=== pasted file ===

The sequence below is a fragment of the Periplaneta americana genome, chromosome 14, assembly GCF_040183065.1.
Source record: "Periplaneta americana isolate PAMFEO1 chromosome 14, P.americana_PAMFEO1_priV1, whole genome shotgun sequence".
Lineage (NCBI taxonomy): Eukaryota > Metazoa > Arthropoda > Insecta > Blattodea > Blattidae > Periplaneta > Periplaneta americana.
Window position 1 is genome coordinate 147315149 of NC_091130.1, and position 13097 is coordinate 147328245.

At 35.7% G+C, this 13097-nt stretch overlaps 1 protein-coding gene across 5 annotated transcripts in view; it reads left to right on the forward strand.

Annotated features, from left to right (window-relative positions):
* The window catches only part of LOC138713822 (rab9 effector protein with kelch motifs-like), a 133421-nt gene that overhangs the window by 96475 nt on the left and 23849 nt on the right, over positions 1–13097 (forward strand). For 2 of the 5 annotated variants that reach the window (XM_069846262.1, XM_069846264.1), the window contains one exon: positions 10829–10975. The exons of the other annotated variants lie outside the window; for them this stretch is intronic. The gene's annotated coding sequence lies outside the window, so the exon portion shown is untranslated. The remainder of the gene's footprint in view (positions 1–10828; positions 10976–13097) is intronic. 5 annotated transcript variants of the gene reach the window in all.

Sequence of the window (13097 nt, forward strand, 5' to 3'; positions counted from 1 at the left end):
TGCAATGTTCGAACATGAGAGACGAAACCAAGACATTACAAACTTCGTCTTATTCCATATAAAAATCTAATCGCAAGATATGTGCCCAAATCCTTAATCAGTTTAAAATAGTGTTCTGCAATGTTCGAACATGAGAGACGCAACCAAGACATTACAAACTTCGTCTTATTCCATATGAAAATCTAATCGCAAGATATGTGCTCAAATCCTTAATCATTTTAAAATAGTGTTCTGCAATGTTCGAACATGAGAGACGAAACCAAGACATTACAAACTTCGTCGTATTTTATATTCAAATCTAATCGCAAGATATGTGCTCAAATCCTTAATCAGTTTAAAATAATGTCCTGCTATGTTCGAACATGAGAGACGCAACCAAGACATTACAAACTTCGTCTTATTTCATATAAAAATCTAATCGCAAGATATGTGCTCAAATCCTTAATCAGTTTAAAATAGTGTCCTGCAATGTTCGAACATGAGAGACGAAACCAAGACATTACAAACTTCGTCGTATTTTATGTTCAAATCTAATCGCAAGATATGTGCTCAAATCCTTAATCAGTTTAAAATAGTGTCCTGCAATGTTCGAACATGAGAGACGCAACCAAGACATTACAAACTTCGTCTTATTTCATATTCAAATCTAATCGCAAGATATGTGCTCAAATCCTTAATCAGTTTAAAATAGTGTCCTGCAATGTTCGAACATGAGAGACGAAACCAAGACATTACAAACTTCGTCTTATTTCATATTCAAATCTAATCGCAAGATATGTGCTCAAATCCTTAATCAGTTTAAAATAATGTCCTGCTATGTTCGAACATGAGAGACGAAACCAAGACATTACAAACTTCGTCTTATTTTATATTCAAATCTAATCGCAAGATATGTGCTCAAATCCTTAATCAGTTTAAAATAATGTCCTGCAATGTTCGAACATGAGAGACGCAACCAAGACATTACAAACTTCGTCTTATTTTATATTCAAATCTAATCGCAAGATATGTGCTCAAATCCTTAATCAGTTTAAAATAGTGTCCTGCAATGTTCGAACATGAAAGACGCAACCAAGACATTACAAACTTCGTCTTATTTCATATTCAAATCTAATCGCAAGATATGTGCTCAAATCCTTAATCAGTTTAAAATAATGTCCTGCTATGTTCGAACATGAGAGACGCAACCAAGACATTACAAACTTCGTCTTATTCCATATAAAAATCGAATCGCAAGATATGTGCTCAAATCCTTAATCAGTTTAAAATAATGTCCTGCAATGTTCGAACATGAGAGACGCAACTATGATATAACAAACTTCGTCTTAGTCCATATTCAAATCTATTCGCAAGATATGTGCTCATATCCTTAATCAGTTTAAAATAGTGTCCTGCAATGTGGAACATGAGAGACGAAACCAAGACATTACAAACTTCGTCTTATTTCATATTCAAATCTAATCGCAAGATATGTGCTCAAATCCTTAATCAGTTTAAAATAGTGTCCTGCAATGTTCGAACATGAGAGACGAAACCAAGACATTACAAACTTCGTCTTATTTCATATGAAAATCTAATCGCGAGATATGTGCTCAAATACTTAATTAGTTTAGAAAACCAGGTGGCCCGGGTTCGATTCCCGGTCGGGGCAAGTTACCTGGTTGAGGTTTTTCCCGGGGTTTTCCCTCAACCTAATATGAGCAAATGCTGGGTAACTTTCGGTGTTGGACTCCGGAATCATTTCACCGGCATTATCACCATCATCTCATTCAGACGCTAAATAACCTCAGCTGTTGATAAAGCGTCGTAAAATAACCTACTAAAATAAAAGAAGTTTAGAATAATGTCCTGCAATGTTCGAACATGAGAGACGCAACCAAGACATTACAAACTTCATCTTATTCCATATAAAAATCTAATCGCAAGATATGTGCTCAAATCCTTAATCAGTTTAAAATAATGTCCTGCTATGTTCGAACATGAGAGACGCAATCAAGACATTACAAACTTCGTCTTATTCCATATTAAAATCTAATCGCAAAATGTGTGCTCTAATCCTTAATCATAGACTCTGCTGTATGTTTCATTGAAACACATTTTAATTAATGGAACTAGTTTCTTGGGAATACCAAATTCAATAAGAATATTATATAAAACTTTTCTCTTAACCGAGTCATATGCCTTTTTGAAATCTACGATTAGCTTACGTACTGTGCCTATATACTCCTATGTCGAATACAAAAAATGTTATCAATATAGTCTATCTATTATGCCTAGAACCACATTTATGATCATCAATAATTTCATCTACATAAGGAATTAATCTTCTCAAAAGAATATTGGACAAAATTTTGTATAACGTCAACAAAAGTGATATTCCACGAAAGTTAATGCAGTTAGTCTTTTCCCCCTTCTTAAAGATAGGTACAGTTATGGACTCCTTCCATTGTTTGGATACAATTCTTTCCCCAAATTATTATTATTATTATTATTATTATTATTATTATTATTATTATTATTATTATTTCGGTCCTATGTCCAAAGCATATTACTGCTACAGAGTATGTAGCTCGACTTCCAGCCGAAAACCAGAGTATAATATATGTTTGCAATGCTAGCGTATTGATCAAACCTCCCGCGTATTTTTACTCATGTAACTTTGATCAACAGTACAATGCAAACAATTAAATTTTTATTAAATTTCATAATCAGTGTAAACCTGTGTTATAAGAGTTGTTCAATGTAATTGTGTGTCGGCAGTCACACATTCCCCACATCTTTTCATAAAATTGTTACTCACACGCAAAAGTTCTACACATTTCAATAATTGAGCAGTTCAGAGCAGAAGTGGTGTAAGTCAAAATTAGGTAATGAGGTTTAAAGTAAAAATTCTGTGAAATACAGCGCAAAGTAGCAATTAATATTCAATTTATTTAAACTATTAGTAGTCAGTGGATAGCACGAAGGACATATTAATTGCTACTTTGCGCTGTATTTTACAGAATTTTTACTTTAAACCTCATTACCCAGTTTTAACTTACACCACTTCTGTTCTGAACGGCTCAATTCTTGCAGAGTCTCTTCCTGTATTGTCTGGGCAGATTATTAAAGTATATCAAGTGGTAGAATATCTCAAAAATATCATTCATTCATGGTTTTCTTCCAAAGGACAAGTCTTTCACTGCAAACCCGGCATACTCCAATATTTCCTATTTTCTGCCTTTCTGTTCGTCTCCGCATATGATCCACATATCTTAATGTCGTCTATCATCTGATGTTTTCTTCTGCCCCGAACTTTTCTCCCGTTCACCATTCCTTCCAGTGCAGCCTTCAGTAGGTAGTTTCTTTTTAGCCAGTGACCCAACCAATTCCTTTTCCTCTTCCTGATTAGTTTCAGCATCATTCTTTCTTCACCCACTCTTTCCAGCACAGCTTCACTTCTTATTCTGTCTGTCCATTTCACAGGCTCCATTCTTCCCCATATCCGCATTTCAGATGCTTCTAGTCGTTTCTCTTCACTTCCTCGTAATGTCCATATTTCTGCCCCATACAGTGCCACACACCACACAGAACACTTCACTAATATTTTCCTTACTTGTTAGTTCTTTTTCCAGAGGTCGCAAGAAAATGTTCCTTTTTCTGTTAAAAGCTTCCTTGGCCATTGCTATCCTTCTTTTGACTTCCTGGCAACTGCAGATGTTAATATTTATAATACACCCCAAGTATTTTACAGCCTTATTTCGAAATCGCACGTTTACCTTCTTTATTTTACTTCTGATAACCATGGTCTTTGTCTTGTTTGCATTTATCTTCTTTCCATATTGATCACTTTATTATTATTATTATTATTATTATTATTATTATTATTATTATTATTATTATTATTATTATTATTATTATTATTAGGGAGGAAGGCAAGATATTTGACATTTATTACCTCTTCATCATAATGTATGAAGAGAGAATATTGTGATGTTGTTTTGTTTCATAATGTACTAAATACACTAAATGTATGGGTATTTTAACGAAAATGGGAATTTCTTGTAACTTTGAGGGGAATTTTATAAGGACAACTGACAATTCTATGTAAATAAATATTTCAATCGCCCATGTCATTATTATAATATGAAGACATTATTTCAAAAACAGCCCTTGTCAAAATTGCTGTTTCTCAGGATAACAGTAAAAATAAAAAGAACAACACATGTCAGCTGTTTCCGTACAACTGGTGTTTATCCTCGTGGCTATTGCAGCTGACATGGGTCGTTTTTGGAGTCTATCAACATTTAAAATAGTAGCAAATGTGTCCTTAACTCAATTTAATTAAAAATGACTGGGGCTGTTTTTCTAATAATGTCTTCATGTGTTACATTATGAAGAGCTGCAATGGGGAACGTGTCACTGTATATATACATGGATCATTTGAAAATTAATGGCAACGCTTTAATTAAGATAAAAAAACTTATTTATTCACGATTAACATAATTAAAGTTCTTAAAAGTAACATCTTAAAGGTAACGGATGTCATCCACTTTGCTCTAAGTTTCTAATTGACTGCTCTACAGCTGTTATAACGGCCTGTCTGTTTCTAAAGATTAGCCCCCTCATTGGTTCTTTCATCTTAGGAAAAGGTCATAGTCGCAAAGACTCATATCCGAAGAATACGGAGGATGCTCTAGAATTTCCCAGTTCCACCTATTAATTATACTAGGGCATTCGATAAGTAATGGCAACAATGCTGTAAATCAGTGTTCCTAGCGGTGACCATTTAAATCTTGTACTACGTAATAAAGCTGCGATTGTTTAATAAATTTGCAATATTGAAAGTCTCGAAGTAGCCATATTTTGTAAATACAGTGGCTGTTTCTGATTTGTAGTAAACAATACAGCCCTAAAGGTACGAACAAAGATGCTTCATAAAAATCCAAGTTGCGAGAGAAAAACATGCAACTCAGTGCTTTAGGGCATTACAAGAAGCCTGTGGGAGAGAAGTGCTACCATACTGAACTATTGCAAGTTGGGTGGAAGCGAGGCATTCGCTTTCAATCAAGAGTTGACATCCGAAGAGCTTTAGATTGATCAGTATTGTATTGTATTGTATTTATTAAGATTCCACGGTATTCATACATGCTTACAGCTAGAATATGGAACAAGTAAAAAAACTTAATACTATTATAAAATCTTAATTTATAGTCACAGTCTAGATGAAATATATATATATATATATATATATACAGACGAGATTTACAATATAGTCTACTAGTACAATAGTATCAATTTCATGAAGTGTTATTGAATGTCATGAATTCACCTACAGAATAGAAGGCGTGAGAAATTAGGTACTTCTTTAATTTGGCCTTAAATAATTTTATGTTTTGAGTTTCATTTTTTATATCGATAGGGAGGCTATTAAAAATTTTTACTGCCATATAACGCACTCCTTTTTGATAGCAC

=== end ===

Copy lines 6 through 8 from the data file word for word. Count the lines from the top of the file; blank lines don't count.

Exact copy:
Annotated features, from left to right (window-relative positions):
* The window catches only part of LOC138713822 (rab9 effector protein with kelch motifs-like), a 133421-nt gene that overhangs the window by 96475 nt on the left and 23849 nt on the right, over positions 1–13097 (forward strand). For 2 of the 5 annotated variants that reach the window (XM_069846262.1, XM_069846264.1), the window contains one exon: positions 10829–10975. The exons of the other annotated variants lie outside the window; for them this stretch is intronic. The gene's annotated coding sequence lies outside the window, so the exon portion shown is untranslated. The remainder of the gene's footprint in view (positions 1–10828; positions 10976–13097) is intronic. 5 annotated transcript variants of the gene reach the window in all.

Sequence of the window (13097 nt, forward strand, 5' to 3'; positions counted from 1 at the left end):